That alone is 1600 steps and 90 minutes of hiking, and you’ll need to start at about 4.30 am. And, once you start, there’s no other option, the passing buses won’t stop for you as tickets can only be purchased in the town. Of course, with no roads in or out of Aguas Calientes, there’s no other passing traffic.
On the day I hiked Montaña Machu Picchu, I would say there were no more than 30 people at the summit. Plus maybe another 20 people we passed who were already on their way down from the summit. This gives a rough success rate of 50%.
Even early on in the hike we passed people who were very much struggling. The heat, humidity, altitude and constant steps really take it out of you.
Don’t leave Machu Picchu disappointed and frustrated. If you think this hike might not be for you, just book a general admission ticket. No hiking is required, just a leisurely walk around the site. (The first section from the entrance to the viewpoint is a little tough, but is manageable)
The Summit and View
The final stretch to the top feels like a practical joke. Every time you think you’re climbing the last set of steps, you see another one a little further along.
But, once there, the views are absolutely awe-inspiring! The ruins of Machu Picchu look tiny in the valley below. You’ll see the Urubamba River and the mountains curve around it. The tree-covered mountains stretch for miles in all directions. And, there are even snow-capped peaks in the background of it all.
At the top, there’s a small shelter offering shade and benches. Additionally, at the top viewpoint, there are some other benches and rocks to sit on.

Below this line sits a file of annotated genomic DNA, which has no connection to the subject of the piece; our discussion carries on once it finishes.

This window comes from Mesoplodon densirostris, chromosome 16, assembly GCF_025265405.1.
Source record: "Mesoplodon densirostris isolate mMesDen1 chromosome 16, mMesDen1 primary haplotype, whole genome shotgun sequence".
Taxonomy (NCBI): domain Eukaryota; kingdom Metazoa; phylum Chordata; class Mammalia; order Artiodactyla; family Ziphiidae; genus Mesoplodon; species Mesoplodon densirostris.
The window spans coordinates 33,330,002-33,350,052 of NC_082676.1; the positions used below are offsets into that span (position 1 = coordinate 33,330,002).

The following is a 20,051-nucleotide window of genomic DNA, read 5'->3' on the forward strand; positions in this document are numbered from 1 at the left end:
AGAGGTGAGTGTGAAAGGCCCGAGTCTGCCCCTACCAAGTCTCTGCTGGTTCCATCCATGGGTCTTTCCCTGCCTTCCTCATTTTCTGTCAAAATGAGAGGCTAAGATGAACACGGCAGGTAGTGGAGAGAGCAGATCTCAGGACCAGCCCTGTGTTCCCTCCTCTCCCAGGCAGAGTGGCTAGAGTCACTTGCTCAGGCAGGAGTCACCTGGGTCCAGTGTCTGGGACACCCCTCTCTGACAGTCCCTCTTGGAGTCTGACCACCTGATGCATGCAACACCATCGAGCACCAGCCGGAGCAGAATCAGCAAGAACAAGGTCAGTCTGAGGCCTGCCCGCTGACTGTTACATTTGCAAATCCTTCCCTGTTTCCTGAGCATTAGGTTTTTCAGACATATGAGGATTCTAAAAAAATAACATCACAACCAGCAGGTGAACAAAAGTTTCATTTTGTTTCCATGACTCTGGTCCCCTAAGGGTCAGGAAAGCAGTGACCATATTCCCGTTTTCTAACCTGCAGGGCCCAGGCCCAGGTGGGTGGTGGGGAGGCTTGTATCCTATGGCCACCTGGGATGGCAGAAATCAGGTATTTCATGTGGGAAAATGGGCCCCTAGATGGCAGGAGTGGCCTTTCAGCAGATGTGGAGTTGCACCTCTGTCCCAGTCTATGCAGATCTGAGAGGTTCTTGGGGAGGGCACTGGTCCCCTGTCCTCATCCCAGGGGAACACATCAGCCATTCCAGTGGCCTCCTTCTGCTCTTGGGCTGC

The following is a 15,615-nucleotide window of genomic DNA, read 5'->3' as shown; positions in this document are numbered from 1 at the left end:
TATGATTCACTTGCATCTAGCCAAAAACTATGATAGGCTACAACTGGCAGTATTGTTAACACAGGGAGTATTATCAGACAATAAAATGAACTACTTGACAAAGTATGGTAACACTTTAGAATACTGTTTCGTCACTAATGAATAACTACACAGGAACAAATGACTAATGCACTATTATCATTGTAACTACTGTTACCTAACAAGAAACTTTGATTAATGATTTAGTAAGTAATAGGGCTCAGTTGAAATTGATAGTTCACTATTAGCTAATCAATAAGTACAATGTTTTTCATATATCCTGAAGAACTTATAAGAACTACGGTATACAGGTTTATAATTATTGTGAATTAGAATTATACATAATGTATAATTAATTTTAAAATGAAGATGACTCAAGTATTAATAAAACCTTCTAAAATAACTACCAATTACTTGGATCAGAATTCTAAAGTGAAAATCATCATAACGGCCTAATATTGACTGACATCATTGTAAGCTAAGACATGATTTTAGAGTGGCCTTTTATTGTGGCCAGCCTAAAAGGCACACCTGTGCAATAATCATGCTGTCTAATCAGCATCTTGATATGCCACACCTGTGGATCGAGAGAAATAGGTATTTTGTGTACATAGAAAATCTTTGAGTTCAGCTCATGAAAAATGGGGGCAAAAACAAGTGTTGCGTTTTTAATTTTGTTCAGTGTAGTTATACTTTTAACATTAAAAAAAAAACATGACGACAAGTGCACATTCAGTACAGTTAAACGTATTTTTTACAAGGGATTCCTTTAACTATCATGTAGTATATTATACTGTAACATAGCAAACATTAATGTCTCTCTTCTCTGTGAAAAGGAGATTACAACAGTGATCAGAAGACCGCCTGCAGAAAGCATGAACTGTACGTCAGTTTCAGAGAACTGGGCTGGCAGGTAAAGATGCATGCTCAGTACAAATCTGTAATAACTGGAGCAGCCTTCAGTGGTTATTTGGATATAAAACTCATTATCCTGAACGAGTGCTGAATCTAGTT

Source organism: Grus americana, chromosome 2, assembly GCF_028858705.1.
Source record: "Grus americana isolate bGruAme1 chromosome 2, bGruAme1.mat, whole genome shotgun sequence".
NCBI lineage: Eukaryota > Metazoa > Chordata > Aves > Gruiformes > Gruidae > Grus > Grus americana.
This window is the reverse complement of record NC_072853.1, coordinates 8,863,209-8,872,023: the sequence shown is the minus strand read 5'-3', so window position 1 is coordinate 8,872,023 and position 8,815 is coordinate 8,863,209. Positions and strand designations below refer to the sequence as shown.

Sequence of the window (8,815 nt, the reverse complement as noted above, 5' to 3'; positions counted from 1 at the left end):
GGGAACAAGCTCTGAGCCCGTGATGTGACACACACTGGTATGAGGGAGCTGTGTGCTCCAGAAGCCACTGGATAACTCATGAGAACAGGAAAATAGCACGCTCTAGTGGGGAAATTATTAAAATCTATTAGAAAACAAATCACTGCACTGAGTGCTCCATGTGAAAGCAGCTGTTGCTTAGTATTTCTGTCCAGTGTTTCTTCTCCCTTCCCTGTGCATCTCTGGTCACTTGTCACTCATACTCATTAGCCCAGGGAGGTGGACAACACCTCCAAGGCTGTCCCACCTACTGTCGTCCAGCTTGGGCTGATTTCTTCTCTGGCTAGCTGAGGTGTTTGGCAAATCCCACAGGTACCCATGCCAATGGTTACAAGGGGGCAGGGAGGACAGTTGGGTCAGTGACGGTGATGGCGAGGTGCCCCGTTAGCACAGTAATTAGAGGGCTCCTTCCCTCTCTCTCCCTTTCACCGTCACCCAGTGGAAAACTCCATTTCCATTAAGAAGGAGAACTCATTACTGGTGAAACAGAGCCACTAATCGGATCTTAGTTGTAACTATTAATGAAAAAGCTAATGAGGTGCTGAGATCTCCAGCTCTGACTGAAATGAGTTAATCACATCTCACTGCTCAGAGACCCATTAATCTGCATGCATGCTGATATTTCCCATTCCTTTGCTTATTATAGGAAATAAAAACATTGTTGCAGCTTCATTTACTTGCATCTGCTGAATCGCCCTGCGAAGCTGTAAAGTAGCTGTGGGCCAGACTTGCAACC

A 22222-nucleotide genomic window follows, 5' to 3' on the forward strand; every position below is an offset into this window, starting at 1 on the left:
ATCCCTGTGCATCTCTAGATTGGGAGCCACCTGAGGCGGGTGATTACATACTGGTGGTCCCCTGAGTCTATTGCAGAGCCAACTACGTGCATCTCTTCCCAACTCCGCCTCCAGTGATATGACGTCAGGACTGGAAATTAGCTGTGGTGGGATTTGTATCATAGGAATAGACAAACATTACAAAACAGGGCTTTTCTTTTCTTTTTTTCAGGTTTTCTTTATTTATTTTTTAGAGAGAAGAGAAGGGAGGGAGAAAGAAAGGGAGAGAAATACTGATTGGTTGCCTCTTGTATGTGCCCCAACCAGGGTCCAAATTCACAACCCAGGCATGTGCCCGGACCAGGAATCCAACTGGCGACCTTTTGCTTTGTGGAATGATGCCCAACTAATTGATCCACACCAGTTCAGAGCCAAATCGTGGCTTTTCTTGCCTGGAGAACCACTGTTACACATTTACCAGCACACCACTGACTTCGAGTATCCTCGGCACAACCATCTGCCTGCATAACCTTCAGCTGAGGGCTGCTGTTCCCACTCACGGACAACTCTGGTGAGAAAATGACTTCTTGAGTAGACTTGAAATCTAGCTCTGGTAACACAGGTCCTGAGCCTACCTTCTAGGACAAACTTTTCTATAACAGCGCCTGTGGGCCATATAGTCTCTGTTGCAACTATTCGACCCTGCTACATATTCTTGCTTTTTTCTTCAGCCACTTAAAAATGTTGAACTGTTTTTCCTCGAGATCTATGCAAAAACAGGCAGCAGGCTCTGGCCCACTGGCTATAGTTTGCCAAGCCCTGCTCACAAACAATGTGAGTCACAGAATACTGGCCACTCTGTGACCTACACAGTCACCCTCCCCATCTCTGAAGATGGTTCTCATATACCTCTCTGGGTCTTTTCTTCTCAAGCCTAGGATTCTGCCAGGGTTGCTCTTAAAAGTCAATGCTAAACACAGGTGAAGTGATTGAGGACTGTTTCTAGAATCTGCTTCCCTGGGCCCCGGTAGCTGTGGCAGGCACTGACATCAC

A member of staff is present at the summit to make sure there’s no rule-breaking or trespassing beyond the rope barrier. Some sources seem to suggest there’s a maximum 15-minute stay at the top, but that certainly wasn’t the case when I was there.
Perhaps it’s only enforced if the summit gets too busy, as there are some steep drops to the side. Or, perhaps it doesn’t exist at all, as there seems to be lots of false rules about Machu Picchu floating around. I spent about 30 minutes at the top before starting the return hike.
Best Time for Climbing Machu Picchu Mountain
There are only 2 time slots a day that you can start the climb. Between 7 and 8 am and between 8 and 9 am. So, you’re gonna have to choose one of those two – I hope you’re a morning person!
That said, the best time to climb Machu Picchu Mountain is in the dry season months, May to October. During this time, the skies are typically clearer and you should have far-reaching views.
During the rainy season of November to March, mist, fog and rain can mean you have no view from the top. And, it’ll make the hike up pretty miserable as well as slippery. April is a hit-and-miss month, where you can expect both weather types.
What to Bring (and not bring)
Definitely don’t overpack, the hike is hard enough without carrying extra weight. But, these are the must-haves: